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Why the Patient CARE Act Proposal Isn’t Ready to Replace Obamacare

Friday, March 21, 2014

Capitol Hill Republicans’ latest plan to replace the Affordable Care Act falls short of what is needed to reverse the downward drift of our over-regulated, over-subsidized, and over-politicized health care system.

In recent months, Capitol Hill Republicans have renewed efforts to offer a health care reform plan to replace and not just repeal the Affordable Care Act (ACA). Previous reform proposals within Republican circles have lacked the comprehensive scope, attention to implementation obstacles, and strategic vision to present an effective and attractive replacement alternative to the floundering ACA regime. Stepping up to try to fill this vacuum is the Patient Choice, Affordability, Responsibility, and Empowerment (CARE) Act, proposed in late January by senators Richard Burr (R-NC), Tom Coburn (R-OK), and Orrin Hatch (R-UT).

The Patient CARE Act’s stated objectives are to lower health care costs, put patients in charge of their health decisions, provide relief from Obamacare’s mandates, and ensure affordable health care for patients and taxpayers. The proposal also is a political document intended to fill in enough blanks to maximize support for replacing as much of the ACA as possible.

Unfortunately, the initial Burr-Coburn-Hatch plan primarily reveals the limits of most conservative health policy thinking and the bounds of conventional politics. It thus falls short of what is needed to reverse the downward drift of our over-regulated, over-subsidized, and over- politicized health care system.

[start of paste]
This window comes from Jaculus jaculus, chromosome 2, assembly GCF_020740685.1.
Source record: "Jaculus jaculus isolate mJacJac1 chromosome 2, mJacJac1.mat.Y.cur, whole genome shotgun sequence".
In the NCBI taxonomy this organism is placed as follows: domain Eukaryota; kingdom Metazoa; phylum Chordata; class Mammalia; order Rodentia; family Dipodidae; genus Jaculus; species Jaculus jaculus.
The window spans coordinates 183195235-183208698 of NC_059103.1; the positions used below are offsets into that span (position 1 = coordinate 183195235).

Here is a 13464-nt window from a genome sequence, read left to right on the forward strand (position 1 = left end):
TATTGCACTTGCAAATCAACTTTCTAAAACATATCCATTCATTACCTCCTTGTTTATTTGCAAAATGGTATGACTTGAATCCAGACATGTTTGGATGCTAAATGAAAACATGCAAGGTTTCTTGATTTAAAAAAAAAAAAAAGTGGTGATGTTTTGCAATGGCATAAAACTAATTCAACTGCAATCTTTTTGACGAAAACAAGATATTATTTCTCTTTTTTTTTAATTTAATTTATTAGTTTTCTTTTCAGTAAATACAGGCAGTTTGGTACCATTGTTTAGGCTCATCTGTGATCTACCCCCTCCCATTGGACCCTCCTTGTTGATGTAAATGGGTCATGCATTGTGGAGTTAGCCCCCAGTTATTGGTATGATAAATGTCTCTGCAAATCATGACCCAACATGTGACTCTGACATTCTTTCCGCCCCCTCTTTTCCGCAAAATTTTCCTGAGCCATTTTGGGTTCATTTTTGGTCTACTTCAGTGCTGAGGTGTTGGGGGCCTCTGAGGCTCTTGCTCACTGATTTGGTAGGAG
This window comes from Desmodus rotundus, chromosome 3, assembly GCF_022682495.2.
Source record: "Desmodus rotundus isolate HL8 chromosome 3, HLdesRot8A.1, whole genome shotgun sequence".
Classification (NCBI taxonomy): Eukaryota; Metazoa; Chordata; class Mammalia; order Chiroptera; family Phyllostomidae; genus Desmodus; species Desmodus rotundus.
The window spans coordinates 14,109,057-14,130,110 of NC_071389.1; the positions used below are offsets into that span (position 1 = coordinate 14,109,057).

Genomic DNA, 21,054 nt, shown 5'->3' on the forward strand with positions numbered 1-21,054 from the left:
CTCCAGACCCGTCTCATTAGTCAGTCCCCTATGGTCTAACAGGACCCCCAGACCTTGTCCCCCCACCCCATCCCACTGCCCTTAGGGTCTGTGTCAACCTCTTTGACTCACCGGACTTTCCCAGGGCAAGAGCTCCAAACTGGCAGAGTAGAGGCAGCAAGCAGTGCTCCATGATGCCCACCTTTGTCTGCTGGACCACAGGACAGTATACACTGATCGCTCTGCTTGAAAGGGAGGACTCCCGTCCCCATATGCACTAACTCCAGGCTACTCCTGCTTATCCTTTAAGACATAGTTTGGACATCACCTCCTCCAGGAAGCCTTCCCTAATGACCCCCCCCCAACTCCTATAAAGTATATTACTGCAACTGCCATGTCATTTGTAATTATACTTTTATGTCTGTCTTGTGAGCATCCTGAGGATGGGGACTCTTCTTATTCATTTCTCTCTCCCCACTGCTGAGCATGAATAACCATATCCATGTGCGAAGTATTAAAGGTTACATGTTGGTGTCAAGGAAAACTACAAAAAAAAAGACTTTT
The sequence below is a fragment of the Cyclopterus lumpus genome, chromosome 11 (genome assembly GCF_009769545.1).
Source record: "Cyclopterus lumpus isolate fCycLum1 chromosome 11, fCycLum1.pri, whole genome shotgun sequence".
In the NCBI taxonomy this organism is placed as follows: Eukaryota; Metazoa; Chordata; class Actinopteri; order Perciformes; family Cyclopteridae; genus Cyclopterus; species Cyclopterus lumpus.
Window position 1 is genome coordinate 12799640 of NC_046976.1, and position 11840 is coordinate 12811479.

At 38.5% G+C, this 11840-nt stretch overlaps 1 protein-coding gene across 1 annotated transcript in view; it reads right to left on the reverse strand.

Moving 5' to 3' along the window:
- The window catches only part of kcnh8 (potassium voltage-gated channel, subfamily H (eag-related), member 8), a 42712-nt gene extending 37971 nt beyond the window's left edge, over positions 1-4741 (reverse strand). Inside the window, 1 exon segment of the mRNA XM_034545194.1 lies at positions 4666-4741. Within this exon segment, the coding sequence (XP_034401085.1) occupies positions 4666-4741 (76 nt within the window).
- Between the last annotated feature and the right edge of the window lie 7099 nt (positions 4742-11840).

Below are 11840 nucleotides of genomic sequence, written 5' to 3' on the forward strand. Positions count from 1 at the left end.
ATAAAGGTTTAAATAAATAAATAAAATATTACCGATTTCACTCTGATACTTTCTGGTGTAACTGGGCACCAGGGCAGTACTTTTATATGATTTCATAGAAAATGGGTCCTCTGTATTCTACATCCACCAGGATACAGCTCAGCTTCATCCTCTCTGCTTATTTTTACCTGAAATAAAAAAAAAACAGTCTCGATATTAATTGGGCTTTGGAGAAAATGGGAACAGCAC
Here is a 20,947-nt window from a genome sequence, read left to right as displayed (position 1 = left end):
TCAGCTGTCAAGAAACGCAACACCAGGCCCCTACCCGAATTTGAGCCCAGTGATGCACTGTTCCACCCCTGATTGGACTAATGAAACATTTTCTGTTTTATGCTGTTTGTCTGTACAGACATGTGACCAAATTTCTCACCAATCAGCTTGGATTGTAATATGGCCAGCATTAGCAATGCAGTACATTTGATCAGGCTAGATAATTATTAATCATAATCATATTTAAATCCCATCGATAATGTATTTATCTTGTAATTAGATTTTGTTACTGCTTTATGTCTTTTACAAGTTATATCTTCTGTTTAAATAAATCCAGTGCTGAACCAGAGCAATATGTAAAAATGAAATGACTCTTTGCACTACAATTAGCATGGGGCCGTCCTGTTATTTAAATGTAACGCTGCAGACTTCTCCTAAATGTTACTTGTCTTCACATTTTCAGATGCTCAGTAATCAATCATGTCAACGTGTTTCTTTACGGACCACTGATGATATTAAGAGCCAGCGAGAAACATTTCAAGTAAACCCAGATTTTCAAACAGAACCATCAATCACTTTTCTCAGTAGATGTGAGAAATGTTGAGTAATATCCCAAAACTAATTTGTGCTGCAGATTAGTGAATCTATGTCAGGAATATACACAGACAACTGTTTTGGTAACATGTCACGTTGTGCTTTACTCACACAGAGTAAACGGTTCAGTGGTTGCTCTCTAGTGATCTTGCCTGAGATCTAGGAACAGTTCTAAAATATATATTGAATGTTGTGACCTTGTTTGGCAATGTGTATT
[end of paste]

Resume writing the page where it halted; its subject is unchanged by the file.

Less than full repeal

A more balanced proposal should suggest how possible reforms would encourage, rather than hamper, newer efforts to reorganize health care services to become more efficient, effective, affordable, and available.

The proposal’s promise to “repeal Obamacare” turns out to be limited by concessions to both political reality and the constraints of standard budgetary scoring by the Congressional Budget Office (CBO). Burr, Coburn, and Hatch quickly reinstate several popular provisions that have already been fully implemented and would be hard to dislodge. They endorse Obamacare’s prohibition on lifetime limits for insurance coverage and its mandate that insurers extend family coverage to any “dependent” adult children up to age 26 within the primary insured’s family.